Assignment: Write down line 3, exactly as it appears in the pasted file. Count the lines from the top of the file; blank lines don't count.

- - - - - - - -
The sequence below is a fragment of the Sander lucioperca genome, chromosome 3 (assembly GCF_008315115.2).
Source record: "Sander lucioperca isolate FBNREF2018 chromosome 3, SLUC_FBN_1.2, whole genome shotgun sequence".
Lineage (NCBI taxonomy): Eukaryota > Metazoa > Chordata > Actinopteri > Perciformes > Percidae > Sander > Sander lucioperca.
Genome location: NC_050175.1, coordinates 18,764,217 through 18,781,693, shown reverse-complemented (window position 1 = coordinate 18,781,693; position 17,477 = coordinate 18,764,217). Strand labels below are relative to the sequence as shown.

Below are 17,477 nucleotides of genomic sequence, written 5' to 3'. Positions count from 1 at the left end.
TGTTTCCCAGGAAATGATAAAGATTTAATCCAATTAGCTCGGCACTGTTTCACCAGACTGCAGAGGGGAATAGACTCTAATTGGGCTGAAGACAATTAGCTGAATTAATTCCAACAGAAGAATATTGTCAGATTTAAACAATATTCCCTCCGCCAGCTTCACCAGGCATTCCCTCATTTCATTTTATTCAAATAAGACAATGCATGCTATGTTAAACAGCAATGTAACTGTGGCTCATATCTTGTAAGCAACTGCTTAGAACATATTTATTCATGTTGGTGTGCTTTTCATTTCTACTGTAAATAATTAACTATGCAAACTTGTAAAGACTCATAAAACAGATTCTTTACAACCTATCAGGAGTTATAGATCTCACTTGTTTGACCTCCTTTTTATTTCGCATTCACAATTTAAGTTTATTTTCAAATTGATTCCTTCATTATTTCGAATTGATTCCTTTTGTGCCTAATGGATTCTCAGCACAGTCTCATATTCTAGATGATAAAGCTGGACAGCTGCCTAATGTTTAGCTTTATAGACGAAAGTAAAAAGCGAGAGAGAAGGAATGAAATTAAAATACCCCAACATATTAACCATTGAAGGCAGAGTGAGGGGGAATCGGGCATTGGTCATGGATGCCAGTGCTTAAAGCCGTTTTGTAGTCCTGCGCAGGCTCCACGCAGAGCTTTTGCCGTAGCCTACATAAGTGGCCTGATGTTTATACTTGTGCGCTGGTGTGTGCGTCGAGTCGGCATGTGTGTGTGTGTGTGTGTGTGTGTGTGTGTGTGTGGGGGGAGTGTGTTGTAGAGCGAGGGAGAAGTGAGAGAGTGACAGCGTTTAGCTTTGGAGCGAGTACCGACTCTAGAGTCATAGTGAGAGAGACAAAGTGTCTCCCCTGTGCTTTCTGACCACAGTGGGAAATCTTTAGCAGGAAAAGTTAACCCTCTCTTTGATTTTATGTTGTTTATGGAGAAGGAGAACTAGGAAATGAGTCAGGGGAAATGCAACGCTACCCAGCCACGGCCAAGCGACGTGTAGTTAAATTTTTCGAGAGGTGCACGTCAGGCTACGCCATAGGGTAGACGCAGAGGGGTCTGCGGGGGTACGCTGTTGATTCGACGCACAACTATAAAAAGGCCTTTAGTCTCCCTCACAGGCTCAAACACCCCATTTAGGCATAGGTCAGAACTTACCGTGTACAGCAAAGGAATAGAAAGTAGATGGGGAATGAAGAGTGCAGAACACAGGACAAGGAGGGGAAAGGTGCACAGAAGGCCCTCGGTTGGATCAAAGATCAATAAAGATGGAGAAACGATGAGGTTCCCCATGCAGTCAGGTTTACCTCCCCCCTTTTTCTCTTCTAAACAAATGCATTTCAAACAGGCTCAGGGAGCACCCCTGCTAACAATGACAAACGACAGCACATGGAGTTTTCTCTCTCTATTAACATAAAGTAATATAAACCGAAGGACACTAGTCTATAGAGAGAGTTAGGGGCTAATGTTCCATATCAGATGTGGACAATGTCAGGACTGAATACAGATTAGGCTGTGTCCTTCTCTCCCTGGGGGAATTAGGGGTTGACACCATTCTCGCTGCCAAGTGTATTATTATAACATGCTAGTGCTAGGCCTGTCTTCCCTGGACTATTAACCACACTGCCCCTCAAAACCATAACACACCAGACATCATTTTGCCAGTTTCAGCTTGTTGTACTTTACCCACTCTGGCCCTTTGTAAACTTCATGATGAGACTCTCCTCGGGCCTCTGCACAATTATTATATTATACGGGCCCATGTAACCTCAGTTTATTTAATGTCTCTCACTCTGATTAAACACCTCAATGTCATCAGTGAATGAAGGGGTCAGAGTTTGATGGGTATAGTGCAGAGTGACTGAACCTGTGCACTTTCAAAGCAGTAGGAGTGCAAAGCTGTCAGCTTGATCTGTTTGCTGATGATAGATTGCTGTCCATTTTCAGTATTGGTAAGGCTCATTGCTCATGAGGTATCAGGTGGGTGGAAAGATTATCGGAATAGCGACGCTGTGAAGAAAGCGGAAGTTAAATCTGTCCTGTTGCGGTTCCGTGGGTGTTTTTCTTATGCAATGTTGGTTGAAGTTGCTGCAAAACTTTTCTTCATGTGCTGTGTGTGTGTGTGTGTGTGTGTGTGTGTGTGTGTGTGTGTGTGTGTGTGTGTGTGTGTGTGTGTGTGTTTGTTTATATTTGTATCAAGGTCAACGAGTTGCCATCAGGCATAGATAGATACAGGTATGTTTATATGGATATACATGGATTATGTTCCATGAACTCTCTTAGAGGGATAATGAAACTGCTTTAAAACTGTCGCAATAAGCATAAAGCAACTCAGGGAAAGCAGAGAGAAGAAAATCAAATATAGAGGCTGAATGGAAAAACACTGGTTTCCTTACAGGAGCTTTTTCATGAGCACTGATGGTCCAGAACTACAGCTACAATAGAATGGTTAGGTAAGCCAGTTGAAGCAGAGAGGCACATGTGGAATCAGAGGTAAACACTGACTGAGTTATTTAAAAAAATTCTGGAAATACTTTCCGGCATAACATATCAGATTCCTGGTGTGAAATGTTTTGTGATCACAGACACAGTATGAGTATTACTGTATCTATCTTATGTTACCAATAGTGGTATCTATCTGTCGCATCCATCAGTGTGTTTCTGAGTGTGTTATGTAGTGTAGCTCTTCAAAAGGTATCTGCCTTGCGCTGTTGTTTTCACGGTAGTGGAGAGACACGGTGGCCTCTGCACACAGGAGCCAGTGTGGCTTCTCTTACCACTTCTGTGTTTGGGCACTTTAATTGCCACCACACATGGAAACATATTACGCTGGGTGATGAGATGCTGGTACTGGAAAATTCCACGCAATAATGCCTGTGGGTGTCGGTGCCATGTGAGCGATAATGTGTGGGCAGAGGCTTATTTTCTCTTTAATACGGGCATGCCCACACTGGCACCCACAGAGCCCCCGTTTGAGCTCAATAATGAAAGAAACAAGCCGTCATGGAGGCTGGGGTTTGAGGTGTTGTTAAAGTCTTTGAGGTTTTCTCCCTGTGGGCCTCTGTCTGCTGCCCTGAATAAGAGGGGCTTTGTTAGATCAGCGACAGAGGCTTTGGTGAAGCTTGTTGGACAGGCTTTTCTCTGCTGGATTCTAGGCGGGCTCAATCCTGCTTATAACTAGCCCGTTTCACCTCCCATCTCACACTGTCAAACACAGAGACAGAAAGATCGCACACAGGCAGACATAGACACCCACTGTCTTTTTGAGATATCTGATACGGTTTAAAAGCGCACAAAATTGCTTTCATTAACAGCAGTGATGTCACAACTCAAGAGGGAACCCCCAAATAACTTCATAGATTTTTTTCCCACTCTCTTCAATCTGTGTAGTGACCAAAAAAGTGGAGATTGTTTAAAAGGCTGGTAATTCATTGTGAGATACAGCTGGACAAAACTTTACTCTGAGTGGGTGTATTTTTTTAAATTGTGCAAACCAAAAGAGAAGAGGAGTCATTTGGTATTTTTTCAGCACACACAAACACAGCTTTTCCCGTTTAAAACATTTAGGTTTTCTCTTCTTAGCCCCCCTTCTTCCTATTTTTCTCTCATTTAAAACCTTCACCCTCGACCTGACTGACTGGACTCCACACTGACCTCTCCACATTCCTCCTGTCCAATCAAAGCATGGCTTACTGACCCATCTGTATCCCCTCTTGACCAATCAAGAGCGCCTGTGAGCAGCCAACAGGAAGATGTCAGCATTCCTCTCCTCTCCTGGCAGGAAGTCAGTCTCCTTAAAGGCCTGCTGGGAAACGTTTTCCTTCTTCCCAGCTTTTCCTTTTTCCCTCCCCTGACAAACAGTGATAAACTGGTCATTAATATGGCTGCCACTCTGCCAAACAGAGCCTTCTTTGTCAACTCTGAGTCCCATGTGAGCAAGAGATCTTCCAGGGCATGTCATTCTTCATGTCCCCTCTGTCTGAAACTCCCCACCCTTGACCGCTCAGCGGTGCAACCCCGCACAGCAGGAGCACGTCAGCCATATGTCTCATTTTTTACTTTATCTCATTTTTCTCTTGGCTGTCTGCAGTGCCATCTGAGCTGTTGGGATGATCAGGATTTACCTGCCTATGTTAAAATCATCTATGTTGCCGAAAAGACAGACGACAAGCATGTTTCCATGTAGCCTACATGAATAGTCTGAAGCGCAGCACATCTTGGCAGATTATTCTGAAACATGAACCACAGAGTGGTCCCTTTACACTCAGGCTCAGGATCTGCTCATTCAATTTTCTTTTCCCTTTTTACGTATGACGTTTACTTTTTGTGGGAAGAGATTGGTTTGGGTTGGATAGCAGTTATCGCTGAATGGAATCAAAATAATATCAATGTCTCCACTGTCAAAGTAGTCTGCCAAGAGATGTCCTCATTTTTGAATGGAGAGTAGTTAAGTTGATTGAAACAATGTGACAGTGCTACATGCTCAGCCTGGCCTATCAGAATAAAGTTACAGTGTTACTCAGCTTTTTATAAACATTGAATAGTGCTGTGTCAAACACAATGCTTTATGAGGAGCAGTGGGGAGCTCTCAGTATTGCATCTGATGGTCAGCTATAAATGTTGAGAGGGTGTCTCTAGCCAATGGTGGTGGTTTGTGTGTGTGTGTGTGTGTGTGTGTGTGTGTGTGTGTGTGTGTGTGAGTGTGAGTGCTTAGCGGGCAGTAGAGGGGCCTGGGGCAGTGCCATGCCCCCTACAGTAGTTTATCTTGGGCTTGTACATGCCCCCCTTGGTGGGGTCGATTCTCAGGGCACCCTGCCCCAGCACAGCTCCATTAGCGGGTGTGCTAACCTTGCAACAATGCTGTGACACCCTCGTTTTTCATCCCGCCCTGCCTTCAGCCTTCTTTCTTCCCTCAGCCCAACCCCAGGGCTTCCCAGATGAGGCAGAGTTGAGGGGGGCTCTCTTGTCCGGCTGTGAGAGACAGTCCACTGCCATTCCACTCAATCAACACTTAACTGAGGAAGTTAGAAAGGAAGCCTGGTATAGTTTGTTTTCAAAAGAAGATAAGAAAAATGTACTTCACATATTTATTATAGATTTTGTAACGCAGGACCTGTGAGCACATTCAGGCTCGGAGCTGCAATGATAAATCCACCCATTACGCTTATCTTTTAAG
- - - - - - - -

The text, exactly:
Lineage (NCBI taxonomy): Eukaryota > Metazoa > Chordata > Actinopteri > Perciformes > Percidae > Sander > Sander lucioperca.